clock menu more-arrow no yes mobile

Filed under:

The rebirth of Metta World Peace

With strict dedication to an offseason training regimen and a renewed focus on his career and craft, the Lakers small forward is poised for his best season in recent years.

Jayne Kamin-Oncea-US PRESSWIRE - Presswire

Given Metta World Peace's shaky track record and disappointing 2011-12 season, you might figure he'd slot as an easy write-off heading into the Los Angeles Lakers' 2012-12 season, but the 13-year veteran has a lot left in the tank.

For a mercurial player who has been plagued by controversy and unmet expectations during a tumultuous NBA career, you also might think the addition of two future Hall Of Famers to the Lakers' starting five might set him into a coasting mode -- set to ride the coattails of four perennial All-Stars to a (possible) NBA Championship -- but it has actually done the opposite for The Artist Formerly Known As Ron Artest. The Lakers forward used his offseason to refocus, recharge and reinvent himself heading into what is shaping up to be the team's most promising season in years.

The forward struggled in 2011-12. He averaged under 10 points per game for the first time in his career, all but disappeared in the NBA Playoffs and even considered retirement at one point.

But this year, World Peace came into Lakers camp nearly 20 pounds lighter than he did last year, and is noticeably slimmer and more cut than he was at any point during the team's 2011-12 campaign.

He's given credit to Tim DiFrancesco, the Lakers' strength and conditioning coach, for guidance with an offseason training regimen. World Peace devised a three-step program (via mind, body and family commitment) to help himself during the break and set an example for others, as he led walks in New York, Nashville and Los Angeles this summer. He's pulled said commitment to healthy living into an example for others via with the hope of inspiring fans and others interested in fitness to get in shape.

World Peace told the Los Angeles Times:

"The thinking behind that was just healthy living," he said. "I got with this company, and this training exercise that I've been doing has been really amazing ... a lot of couples out there can do that [walk/exercise] together, just walking together and getting in shape together, and it kind of just changed my perspective on health and getting in shape and just enjoying my career and my craft."

In 2012-13, that craft will likely be moving without the ball, knocking down open jumpers created by the Lakers' new hybrid Princeton offense and four starters who could each command a double team, and staying focused and driven as the fifth option on a team that is carrying the weight of lofty expectations.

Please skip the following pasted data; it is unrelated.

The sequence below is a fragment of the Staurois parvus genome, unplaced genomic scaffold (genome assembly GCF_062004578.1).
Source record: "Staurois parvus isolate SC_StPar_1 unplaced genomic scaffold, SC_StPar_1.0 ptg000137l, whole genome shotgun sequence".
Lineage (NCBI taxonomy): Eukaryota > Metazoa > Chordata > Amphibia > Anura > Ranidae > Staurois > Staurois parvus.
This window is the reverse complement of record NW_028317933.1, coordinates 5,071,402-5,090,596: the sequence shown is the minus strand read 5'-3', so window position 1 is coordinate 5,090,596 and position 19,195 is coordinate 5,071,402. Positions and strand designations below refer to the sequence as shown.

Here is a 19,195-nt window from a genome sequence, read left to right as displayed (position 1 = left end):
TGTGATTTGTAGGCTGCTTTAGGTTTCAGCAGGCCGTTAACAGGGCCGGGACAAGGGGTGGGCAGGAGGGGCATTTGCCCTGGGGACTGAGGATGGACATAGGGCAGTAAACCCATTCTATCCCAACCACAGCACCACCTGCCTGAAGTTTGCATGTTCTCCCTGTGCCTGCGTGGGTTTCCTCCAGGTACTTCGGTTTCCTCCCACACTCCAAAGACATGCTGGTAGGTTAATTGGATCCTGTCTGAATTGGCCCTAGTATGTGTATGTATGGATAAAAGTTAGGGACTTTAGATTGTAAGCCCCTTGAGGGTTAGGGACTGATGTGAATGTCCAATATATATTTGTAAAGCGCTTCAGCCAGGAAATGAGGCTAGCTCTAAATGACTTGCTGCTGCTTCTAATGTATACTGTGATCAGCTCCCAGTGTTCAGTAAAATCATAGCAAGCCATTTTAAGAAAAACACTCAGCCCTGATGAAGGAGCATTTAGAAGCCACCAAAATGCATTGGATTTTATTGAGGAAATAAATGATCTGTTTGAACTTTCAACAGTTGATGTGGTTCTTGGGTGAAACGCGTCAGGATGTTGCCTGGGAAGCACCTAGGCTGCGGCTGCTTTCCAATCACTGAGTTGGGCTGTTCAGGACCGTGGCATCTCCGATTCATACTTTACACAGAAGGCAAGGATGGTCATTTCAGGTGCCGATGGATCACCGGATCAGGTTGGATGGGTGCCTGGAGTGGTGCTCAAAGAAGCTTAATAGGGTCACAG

That craft -- and especially the "staying focused and driven" part -- would seem to be a tall order for the Metta World Peace of last year, or the year before, or the Metta World Peace NBA fans think we know.

But maybe the Metta World Peace we think we know isn't the real Metta World Peace. Maybe the newest incarnation of World Peace, complete with a renewed passion and dedication to the game (and fitness), is who he's been all along. And maybe that's why he's a perfect fit for this Lakers squad. Every team needs role players, especially role players who are willing and able to accept that role and are focused on producing in it.

I asked a former teammate of World Peace's at St. John's -- former Johnnies point guard and current TV studio analyst for SNY network - Big East Basketball, Tarik Turner -- about World Peace's mettle. His makeup. His character. And what I found was that the new Metta World Peace might just be the core of Ron Artest, reborn.

"Ron had a throw-back, hard hat mentality. The first time I met him, was the summer before my senior year, his freshman year. I immediately realized he was a different kind of player, because of his tenacity and unselfishness. There was no ego in his game. All he ever cared about was winning. The first thing that stood out was his natural strength. He was 17 as a freshman, had never lifted a weight and was easily the strongest player on the team. All he cared about was playing defense and "locking [his] man up". He actually called guys out or told guys to get off the court if they weren't playing hard, as a freshman. He changed the culture of our team."

Turner added:

"Things I remember about Ron off the court: he loved being around people, [was] always curious, unafraid to ask questions, never ashamed of growing up rough, would give you the shirt off his back [and he] has never changed his down-to-earth personality."

If you wanted a more glowing review of a guy who is returning to his roots and focusing on making this year's Lakers team better than they might already appear on paper, you'd probably have to make one up. What Turner shares in those quotes is the real Metta World Peace, the one only his teammates get to see. Based on what we've seen in Lakers training camp and the team's first two preseason games, it would appear that World Peace is making a concerted effort to get back to the real. And it's working.

The forward's actions have spoken louder than his words this preseason, but a few of his words shared with the Los Angeles Times recently summed up the soundness of his body and mind. A soundness we all (including World Peace) might have lost sight of in recent years.

"My discipline is going to write the rest of my legacy," World Peace said, "and I'm very happy about that."

Those are the words of a focused man. Lakers fans should be happy about that too.